Saturday, November 27, 2010

The Japanese Language Proficiency Test of DOOM.

A.k.a. the JLPT. I'm currently prepping for level 2, which I'll be taking in one week (!!!) from now on December 5th. I've been studying for it since about September, although with my work schedule and tendency to become distracted by books I haven't been as diligent as I could've been. I've been trying to make up for that by studying like crazy lately.

I thought I'd do a post on the JLPT since I know a lot of people who come over here end up taking it. Level 2 is broken up into 3 sections: grammar, kanji and listening. The grammar is really obnoxious. It's a lot of nit-picky comparisons between grammatical patterns that are almost identical. Here is one example for those of you who can read Japanese, which should illustrate just how obnoxious it really is:

この料理は、作り方が簡単な( )材料も安い。
1.上に  2.上で 3.上は 4.上では

Tuesday, November 23, 2010

Halloween and Thanksgiving in Japan... Can it be done?!

Living in Japan means I have many opportunities to experience Japanese culture and holidays, but additionally it means the chance to share my own with my students and the friends I make here. Just because I'm living abroad doesn't mean I have to sacrifice two of my favorite American traditions: Halloween costumes and the chance to pig out on turkey, potatoes and pumpkin pie.

While Halloween is growing in popularity here mostly due to the fact that people like to buy cute stuff with pumpkins on it, there are few people who actually celebrate it. Fortunately, if you want to have your own party the supplies are plentiful and it's relatively easy to find costumes (Don Quixote has plenty, including many you may wish you'd never been forced to look upon.)

Thank god neither of those turned up at the club. ...As far as I know.

Monday, September 27, 2010

Summer in Sendai: Festivals!

Summer was unusually hot in Sendai this year. I think it got up to 36/37 C, which is actually only about 98 in Fahrenheit, but when combined with the humidity here... Let's just say I didn't even know it was possible for me to sweat that much. My last post came to you from rainy season, which I heard a lot about before coming, but it turned out to be what most Portlanders would consider a pretty normal June.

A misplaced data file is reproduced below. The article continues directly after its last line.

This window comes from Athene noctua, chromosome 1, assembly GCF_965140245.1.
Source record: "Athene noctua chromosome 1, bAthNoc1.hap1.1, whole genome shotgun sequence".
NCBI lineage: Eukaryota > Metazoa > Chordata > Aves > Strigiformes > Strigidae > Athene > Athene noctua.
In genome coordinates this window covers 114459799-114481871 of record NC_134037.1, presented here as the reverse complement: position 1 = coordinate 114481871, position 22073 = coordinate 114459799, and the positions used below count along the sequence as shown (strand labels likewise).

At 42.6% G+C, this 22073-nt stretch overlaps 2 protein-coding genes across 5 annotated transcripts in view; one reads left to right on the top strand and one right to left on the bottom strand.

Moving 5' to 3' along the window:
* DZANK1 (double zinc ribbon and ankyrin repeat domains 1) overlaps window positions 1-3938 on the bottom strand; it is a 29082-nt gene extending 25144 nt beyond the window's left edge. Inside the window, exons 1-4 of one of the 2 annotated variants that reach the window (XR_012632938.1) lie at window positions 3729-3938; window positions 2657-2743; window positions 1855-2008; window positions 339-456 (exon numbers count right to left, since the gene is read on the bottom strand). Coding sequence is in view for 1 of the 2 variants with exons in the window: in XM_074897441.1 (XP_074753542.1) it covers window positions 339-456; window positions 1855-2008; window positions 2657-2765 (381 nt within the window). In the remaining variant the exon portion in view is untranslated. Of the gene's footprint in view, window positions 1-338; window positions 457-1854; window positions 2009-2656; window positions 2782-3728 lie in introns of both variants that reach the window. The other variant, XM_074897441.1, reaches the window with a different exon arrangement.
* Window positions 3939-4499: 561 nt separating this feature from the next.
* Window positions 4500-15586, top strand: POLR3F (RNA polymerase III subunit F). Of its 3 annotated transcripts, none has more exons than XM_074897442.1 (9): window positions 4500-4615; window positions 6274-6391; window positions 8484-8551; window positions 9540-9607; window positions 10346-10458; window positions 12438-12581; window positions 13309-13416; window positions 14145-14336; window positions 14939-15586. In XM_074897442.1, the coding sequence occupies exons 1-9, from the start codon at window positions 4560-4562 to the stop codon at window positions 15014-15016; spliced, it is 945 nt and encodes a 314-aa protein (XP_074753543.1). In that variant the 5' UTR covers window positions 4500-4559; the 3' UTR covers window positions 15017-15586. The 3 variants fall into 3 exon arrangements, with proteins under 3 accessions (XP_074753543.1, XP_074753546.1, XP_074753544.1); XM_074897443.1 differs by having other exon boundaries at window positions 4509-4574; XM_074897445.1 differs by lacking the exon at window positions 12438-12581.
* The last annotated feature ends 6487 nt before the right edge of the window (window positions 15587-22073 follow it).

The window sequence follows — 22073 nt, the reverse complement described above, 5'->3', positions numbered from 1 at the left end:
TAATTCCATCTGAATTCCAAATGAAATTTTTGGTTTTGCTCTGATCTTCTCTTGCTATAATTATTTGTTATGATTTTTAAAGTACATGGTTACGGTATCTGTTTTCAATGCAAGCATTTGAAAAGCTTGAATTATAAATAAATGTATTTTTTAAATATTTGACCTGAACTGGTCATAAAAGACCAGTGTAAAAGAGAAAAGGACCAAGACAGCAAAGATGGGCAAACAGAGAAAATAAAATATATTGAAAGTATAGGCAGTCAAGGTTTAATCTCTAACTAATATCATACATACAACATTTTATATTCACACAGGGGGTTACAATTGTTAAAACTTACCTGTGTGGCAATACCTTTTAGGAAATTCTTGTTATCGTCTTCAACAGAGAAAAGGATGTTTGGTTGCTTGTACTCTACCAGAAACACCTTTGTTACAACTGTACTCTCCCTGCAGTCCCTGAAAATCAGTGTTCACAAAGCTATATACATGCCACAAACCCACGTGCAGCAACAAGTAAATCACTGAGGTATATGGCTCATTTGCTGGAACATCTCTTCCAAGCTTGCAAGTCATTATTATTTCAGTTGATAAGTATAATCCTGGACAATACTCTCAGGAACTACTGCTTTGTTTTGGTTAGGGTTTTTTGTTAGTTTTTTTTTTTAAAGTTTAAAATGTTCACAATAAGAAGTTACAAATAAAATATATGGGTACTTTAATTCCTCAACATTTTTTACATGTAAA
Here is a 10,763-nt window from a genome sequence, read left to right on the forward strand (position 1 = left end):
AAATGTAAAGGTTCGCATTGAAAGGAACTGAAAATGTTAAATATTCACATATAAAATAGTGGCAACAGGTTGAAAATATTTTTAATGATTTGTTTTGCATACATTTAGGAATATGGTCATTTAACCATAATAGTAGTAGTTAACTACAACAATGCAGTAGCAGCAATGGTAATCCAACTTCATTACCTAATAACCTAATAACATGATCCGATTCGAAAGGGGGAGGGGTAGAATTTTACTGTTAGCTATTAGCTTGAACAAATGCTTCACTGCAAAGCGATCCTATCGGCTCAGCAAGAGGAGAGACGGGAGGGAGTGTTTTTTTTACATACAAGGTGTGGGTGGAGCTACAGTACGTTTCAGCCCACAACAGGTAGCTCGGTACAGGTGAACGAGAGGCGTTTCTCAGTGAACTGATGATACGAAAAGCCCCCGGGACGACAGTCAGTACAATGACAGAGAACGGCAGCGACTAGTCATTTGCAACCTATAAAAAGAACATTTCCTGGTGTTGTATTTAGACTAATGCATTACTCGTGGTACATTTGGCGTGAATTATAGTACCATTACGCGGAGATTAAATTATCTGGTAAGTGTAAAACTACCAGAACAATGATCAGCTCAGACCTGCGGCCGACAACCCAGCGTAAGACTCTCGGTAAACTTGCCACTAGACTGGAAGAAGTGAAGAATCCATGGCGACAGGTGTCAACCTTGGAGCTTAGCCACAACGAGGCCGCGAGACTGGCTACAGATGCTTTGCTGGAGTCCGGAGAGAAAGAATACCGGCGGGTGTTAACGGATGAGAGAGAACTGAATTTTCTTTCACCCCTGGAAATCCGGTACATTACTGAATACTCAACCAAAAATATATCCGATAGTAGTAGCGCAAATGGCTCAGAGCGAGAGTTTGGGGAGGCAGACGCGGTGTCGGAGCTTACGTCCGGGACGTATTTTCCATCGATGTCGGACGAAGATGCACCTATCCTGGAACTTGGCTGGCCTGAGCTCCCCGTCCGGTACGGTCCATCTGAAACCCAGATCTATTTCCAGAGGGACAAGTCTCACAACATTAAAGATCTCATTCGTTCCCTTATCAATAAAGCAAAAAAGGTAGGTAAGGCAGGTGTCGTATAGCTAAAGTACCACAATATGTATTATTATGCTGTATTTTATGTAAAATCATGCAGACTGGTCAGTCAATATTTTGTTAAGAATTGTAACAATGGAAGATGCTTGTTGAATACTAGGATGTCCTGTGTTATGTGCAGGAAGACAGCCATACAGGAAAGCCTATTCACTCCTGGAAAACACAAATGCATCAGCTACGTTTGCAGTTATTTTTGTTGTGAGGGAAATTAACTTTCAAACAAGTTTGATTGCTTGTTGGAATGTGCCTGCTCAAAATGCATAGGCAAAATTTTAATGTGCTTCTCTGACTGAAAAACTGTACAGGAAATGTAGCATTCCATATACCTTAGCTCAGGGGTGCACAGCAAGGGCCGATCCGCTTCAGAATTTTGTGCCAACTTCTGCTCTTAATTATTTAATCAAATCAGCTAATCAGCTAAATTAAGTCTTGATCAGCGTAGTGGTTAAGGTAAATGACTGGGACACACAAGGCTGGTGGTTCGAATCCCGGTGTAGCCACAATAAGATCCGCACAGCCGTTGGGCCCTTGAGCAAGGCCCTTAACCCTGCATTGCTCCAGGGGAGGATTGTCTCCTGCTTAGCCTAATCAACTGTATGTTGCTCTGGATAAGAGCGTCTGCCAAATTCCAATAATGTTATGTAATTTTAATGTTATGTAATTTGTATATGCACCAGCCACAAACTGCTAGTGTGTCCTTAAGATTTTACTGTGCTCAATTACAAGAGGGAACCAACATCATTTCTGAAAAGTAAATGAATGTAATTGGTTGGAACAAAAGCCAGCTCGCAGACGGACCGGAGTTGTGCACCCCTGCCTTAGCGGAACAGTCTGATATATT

So what did I do this summer? Well mostly I worked, but in addition to that I went to a lot of festivals, including the very cool Samurai horse-riding festival in Fukushima prefecture (just south of my prefecture, Miyagi). 

One of the riders at the Soma Nomaoi Festival

Sunday, June 20, 2010

Hello World!

So despite the long hiatus, I am actually not dead. Really. As for what I've been doing the past 3 months since I arrived in Japan, here are some highlights:

March: Did lots of training, got to meet a lot of my students at a Farewell/Welcome Party hosted by our school, and basically got settled into life in Japan. I also did a little sight-seeing around Sendai, including visiting a little town nearby and trying the onsen (hot spring) for the first time.

 Visiting Akiu Onsen with the owner of my school, Michiko, and her friends.

Thursday, March 11, 2010

Sayonara, Portland!

The past few weeks have been a chaotic series of farewell parties, packing, moving to my parents' house, more packing and taking care of Visa business. The best part, of course, have been the parties and the opportunity to spend more time with family and friends before I go. I had a great party at my apartment a few weeks ago with a lot of my friends, which involved a Godzilla cake, Rock Band, drinks and a hell of a lot of potatoes. (It being a potato potluck, since it was MY farewell party and thus my last chance to take advantage of all my friends by demanding potatoes.)

Monday, February 8, 2010

Back from the semi-dead

Hello all! Sorry for the long absence- my laptop got infected with a fairly nasty virus and it took me a while to get rid of it. Thankfully being a nerd pays off and I was able to remove the thing myself.

A lot happened last month that I wanted to blog about in more detail, but I think I'm just going to condense it to the important bits now. First of all, around the beginning of January I began applying for jobs listed on Dave's ESL Cafe and I received a number of interviews as a result.

Sunday, January 10, 2010

The Job Hunt

Up until pretty recently my job hunt has not been stellar. I've had a couple disappoints already, due to the bad economy. The first of these occurred last fall.

I graduated in June of 09 from Portland State University in Oregon, and the year leading up to my graduation I started my hunt for a teaching English position in Japan. I was mostly only considering the large eikaiwa at the time. Eikaiwa (英会話) are private English schools. Some of the largest are Aeon, its sister company Amity, Geos and until recently Nova. (Nova went bankrupt in 2007- you can read about ithere. I was also primarily looking for jobs on a website called Gaijin Pot. While a great site in some aspects, the job listings tend be divided into two categories: jobs with big Eikaiwa, and jobs for smaller schools with no visa sponsorship available (which means you have to already live in Japan and have a valid working visa).

Thursday, January 7, 2010

Maura's Obligatory Self-Introduction Post

So the other night I was up late job hunting before I went to sleep, and that night I had a dream. It was Christmas, and I was unwrapping a present, which turned out to be the game of Life. I opened it to discover that it wasn't exactly the game I played as a kid. Normally you travel across America in your minivan collecting children, right? But my game board had countries from all over the world and famous landmarks and cool places that I would love to see.

And that's what this journal is about. That's what I want my life to be about.